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False tip-off leaves NIA red-faced after angadia cash bust

After the city witnessed what is being touted as its biggest raid -- in terms of the haul’s worth -- on four angadia trucks laden with cash and diamonds near Mumbai Central station on Monday night, police sources say the bust is likely to come a cropper.

For, the National Investigating Agency (NIA), which conducted the raid in collaboration with the Income Tax (I-T) department, was apparently misled by an informer to believe that the trucks were laden with counterfeit currency meant to fund terror activities. Based on the information, the NIA, meant to combat terror, intercepted the trucks near Mumbai Central station, but realised it was a mishit, I-T sources said.

Addressing the media, Director General of Income Tax (Investigations) Swatantra Kumar said, “So far no fake currencies have been found in the cash we recovered. Angadias (local couriers) are welcome to come and collect their consignments of money or jewellery from us after submitting valid documents. But we want to check if all the money is accounted for and whether they have entries in their tax books for it.”

Even as the tip-off fell through, investigators have yet not been able to ascertain whether the cash and jewellery, running into a hundred crores, is illegitimate.

A businessman clued up with the angadia trade told MiD DAY, “Hawala courier business is 70 years old. While majority of the transactions are legal, a handful of angadias are involved in hawala operations. Of the entire consignment that has been recovered in the raid, only a few items would be unaccounted.”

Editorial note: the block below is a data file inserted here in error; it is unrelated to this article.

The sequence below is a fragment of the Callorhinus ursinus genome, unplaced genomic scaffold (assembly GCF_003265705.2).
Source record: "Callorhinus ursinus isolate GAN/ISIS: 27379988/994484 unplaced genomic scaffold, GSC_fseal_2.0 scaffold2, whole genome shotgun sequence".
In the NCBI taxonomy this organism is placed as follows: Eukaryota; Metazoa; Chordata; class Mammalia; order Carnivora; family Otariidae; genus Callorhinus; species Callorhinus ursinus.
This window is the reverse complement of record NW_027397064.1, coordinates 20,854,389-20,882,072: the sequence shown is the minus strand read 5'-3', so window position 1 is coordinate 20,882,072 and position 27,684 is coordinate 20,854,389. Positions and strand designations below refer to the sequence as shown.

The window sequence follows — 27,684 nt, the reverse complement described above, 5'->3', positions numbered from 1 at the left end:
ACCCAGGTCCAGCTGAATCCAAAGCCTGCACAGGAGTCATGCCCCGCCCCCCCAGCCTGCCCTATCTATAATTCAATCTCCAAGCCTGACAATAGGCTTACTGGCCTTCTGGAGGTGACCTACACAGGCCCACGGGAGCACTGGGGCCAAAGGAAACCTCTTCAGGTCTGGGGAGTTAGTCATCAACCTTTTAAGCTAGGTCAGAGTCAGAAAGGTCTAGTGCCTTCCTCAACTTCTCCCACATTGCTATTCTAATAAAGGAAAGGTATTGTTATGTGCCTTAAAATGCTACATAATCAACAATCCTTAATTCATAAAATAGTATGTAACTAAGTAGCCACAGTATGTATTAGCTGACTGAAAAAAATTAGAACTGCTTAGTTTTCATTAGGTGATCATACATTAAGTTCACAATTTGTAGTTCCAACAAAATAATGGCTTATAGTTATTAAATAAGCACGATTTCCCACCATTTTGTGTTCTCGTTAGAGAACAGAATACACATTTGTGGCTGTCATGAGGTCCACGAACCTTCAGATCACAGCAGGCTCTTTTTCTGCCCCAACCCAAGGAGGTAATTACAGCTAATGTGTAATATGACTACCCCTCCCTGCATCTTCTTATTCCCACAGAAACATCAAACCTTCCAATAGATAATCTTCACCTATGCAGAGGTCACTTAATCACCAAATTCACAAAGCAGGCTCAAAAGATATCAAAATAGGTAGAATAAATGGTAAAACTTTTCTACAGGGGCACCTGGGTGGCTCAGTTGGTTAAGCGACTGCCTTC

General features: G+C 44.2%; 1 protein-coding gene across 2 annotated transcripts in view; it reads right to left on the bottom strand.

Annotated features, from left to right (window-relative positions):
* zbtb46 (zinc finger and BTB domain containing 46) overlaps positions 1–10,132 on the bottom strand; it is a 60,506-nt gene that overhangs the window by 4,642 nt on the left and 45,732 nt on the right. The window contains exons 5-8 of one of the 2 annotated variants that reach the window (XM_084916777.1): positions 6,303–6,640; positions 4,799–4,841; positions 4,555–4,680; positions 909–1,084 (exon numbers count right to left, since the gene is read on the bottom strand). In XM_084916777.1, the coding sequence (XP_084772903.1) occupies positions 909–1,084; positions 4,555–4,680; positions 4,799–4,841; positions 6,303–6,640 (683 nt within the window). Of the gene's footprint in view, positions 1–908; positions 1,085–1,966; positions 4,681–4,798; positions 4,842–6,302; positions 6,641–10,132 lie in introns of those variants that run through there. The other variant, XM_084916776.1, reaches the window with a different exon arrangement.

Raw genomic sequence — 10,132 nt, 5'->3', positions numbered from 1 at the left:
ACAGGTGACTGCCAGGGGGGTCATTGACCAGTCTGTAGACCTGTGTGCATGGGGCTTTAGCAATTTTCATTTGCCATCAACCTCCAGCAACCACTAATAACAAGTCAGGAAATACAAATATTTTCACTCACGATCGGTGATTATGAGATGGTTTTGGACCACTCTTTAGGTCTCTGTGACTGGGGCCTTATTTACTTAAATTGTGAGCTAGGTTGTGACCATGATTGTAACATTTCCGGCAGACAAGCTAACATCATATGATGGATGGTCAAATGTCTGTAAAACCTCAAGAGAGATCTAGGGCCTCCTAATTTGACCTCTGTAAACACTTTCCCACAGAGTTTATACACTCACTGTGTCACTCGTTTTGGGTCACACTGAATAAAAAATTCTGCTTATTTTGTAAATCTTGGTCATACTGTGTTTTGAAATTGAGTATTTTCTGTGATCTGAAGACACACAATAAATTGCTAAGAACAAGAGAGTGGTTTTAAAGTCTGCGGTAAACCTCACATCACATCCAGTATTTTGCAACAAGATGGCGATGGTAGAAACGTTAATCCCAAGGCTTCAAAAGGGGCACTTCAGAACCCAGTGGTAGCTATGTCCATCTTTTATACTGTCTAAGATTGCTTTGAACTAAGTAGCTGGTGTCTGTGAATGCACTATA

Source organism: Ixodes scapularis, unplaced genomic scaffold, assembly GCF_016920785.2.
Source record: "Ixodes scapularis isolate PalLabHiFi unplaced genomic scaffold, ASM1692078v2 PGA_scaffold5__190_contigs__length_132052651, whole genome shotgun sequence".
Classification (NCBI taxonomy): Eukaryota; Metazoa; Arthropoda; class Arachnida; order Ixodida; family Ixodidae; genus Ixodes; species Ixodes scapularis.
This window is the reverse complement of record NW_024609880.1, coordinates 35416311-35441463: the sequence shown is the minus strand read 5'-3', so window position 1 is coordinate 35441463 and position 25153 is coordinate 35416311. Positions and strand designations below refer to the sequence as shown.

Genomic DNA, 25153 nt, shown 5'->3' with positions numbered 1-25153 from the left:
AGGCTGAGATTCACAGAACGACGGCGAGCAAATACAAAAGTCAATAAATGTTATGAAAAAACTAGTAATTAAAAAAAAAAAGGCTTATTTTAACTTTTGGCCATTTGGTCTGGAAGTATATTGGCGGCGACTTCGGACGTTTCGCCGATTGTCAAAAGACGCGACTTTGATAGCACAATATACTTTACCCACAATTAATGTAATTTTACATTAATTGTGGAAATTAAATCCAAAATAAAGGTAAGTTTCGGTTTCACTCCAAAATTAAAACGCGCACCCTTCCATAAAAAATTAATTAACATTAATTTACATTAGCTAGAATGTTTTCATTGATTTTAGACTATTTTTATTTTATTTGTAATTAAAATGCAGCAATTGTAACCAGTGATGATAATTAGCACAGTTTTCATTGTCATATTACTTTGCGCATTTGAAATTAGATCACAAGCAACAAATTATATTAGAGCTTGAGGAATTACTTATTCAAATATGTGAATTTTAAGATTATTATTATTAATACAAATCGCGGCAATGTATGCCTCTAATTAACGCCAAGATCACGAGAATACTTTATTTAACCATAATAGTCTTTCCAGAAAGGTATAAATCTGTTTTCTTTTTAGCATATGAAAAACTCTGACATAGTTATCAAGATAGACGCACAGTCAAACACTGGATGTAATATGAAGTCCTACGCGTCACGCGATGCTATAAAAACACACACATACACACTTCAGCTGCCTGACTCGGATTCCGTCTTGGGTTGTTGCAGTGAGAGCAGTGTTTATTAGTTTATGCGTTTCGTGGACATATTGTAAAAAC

Speaking to MiD DAY, an official for Patel Amritbhai Kantilal and Company, one of the couriers embroiled in the foray, said, “We just take commission for the goods that we transport. We don’t have any idea about the parcel’s contents.”

In the past, lack of coordination between agencies has bungled several sensitive cases, including that of the triple bomb blasts. In the absence of a central coordinating body, the raiding agencies are often misguided by vested personal interests.

The big haul
The I-T department has seized the four trucks carrying 102 packets of cash, jewellery and diamonds. Officials were in the process of assessing the worth of the haul at the time of writing. Sources said they had managed to open around 50 of the bags until last night, and tentative value of their contents was already running into Rs 100 crore.

“We have deployed around 50 persons to count the cash, and are taking help from experts to ascertain the value of jewellery and diamonds,” said Swantantra Kumar.

The department has enlisted the help of the Reserve Bank of India and called for three machines to count the cash. Kumar said “This (angadia) is not the right mode of transferring money. We think the money is not accounted for and that’s why it was being transferred this way.”

Some 40 people who were carrying the cash in three trucks have been detained. They have told I-T officials that the cash was on its way to small-time jewellers in Gujarat, who carry out work for the merchants here. It was supposed to be loaded up in the goods compartment of a train at Mumbai Central.

“Every packet has the name of the sender and the intended recipient. We will question them all. If they give us valid proofs, we will release the money. Otherwise, action will be initiated against them,” said Kumar.

On police watch
Ironically, the consignment was being escorted by Mumbai policemen, who claim it is routine practice to provide protection to these couriers to avert robbery.

DCP Nisar Tamboli (Zone II) said, “After the I-T raid on angadias, a lot of queries have been raised about police escorting them. I will clear a few facts. For the last 15 years or so, an escort from a local police station is usually provided to these couriers as they carry big sums of cash and other valuables. This is done to prevent violent robberies and dacoity.

Murders have been committed in the past over this.” Five years ago, an angadia had been stabbed during an attempted robbery. “The incident frightened the trading community and they began pooling resources to send parcels to Gujarat in bulk,” said a courier.

Sources from the informal courier network claimed that police officers are paid off handsomely for their patronage. 

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